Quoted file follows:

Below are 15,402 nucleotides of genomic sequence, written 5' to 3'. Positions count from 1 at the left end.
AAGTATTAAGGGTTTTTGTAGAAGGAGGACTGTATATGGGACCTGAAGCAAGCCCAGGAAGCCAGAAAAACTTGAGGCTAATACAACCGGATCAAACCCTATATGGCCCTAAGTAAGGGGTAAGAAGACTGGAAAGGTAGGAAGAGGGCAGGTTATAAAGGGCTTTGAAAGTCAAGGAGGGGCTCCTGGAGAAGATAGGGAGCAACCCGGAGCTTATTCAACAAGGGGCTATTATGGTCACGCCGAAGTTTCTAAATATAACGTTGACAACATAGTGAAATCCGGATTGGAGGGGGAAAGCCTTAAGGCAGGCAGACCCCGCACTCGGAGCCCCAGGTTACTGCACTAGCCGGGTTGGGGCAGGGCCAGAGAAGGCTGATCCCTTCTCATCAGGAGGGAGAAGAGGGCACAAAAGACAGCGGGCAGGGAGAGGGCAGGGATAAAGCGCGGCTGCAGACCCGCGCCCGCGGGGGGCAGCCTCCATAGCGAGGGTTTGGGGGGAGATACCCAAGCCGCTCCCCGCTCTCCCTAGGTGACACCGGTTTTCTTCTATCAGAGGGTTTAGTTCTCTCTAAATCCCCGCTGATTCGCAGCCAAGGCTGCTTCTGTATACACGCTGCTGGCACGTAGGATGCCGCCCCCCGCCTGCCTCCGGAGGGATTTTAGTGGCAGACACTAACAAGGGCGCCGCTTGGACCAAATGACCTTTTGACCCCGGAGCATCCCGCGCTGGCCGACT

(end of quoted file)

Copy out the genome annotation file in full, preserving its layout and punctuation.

Below are 15,402 nucleotides of genomic sequence, written 5' to 3'. Positions count from 1 at the left end.
AAGTATTAAGGGTTTTTGTAGAAGGAGGACTGTATATGGGACCTGAAGCAAGCCCAGGAAGCCAGAAAAACTTGAGGCTAATACAACCGGATCAAACCCTATATGGCCCTAAGTAAGGGGTAAGAAGACTGGAAAGGTAGGAAGAGGGCAGGTTATAAAGGGCTTTGAAAGTCAAGGAGGGGCTCCTGGAGAAGATAGGGAGCAACCCGGAGCTTATTCAACAAGGGGCTATTATGGTCACGCCGAAGTTTCTAAATATAACGTTGACAACATAGTGAAATCCGGATTGGAGGGGGAAAGCCTTAAGGCAGGCAGACCCCGCACTCGGAGCCCCAGGTTACTGCACTAGCCGGGTTGGGGCAGGGCCAGAGAAGGCTGATCCCTTCTCATCAGGAGGGAGAAGAGGGCACAAAAGACAGCGGGCAGGGAGAGGGCAGGGATAAAGCGCGGCTGCAGACCCGCGCCCGCGGGGGGCAGCCTCCATAGCGAGGGTTTGGGGGGAGATACCCAAGCCGCTCCCCGCTCTCCCTAGGTGACACCGGTTTTCTTCTATCAGAGGGTTTAGTTCTCTCTAAATCCCCGCTGATTCGCAGCCAAGGCTGCTTCTGTATACACGCTGCTGGCACGTAGGATGCCGCCCCCCGCCTGCCTCCGGAGGGATTTTAGTGGCAGACACTAACAAGGGCGCCGCTTGGACCAAATGACCTTTTGACCCCGGAGCATCCCGCGCTGGCCGACT